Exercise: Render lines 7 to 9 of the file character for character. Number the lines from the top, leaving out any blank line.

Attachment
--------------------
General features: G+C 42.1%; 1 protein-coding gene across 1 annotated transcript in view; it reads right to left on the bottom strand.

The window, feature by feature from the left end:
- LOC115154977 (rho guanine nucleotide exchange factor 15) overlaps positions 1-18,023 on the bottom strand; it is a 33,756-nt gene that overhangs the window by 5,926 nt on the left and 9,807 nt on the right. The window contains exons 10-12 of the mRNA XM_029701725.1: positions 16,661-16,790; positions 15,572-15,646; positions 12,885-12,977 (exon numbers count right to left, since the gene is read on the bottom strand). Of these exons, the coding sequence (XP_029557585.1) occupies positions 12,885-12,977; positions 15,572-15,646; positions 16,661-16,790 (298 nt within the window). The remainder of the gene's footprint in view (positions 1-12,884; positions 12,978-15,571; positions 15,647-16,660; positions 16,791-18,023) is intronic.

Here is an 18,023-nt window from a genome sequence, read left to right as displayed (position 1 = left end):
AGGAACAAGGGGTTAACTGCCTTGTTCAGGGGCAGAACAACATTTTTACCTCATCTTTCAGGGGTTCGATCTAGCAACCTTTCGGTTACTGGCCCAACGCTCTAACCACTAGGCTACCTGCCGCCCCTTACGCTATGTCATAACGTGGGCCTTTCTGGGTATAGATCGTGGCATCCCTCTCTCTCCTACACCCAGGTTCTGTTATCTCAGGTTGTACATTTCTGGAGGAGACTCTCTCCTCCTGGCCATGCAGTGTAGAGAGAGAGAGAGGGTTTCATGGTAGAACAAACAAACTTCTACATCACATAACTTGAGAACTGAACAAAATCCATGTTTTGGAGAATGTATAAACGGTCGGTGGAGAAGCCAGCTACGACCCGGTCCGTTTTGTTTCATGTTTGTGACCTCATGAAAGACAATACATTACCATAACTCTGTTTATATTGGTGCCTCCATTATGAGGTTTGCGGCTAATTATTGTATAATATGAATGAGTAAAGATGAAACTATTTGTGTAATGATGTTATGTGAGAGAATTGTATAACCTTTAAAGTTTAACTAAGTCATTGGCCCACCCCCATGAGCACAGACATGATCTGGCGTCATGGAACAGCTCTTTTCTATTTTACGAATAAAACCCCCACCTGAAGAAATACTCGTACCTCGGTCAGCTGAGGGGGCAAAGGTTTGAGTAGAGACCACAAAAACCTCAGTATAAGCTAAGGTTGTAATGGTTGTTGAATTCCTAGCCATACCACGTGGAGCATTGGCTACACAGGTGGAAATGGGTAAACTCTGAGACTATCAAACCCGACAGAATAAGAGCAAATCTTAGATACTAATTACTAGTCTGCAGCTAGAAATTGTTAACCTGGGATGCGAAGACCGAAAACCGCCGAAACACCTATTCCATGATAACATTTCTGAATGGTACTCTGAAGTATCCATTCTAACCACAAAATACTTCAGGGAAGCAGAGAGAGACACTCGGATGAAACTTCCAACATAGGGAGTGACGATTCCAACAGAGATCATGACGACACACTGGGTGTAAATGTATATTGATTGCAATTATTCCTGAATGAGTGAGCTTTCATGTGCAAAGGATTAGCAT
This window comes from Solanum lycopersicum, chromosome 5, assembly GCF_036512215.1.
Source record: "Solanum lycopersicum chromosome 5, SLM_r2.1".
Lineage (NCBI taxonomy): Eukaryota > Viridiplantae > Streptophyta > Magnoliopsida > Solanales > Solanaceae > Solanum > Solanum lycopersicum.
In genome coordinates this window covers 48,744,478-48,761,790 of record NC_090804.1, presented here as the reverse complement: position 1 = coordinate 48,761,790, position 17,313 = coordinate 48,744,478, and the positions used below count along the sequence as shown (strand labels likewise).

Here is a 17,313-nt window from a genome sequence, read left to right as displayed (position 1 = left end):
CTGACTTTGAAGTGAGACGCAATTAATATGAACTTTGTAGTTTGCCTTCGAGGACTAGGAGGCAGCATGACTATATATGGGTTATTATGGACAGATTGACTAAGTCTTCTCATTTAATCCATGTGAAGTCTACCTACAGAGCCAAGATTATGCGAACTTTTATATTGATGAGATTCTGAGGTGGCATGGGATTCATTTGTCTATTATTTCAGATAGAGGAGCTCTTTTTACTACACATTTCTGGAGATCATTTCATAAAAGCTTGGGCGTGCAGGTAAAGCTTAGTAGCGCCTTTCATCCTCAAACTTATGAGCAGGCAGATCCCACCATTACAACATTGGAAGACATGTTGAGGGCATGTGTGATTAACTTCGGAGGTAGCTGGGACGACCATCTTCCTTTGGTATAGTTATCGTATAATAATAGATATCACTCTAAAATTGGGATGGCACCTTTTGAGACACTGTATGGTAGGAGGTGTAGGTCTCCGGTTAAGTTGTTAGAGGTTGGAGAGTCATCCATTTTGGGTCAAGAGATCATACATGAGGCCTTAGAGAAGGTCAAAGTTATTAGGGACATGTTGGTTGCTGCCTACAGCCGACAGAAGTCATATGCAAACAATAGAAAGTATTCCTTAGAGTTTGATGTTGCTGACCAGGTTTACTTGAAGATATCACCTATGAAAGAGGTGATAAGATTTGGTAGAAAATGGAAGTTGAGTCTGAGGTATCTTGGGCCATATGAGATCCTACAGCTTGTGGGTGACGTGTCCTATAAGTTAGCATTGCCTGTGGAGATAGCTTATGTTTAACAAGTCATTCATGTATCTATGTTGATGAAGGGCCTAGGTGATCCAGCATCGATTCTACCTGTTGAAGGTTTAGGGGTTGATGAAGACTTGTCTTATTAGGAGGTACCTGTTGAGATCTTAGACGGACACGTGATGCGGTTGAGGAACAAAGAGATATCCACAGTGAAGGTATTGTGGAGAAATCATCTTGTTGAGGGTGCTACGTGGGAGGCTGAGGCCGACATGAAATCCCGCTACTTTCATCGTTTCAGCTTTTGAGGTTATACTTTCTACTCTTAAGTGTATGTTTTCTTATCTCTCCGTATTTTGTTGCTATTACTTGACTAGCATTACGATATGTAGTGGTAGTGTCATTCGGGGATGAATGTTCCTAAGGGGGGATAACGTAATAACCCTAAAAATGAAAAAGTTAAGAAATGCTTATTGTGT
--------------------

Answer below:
Source record: "Solanum lycopersicum chromosome 5, SLM_r2.1".
Lineage (NCBI taxonomy): Eukaryota > Viridiplantae > Streptophyta > Magnoliopsida > Solanales > Solanaceae > Solanum > Solanum lycopersicum.
In genome coordinates this window covers 48,744,478-48,761,790 of record NC_090804.1, presented here as the reverse complement: position 1 = coordinate 48,761,790, position 17,313 = coordinate 48,744,478, and the positions used below count along the sequence as shown (strand labels likewise).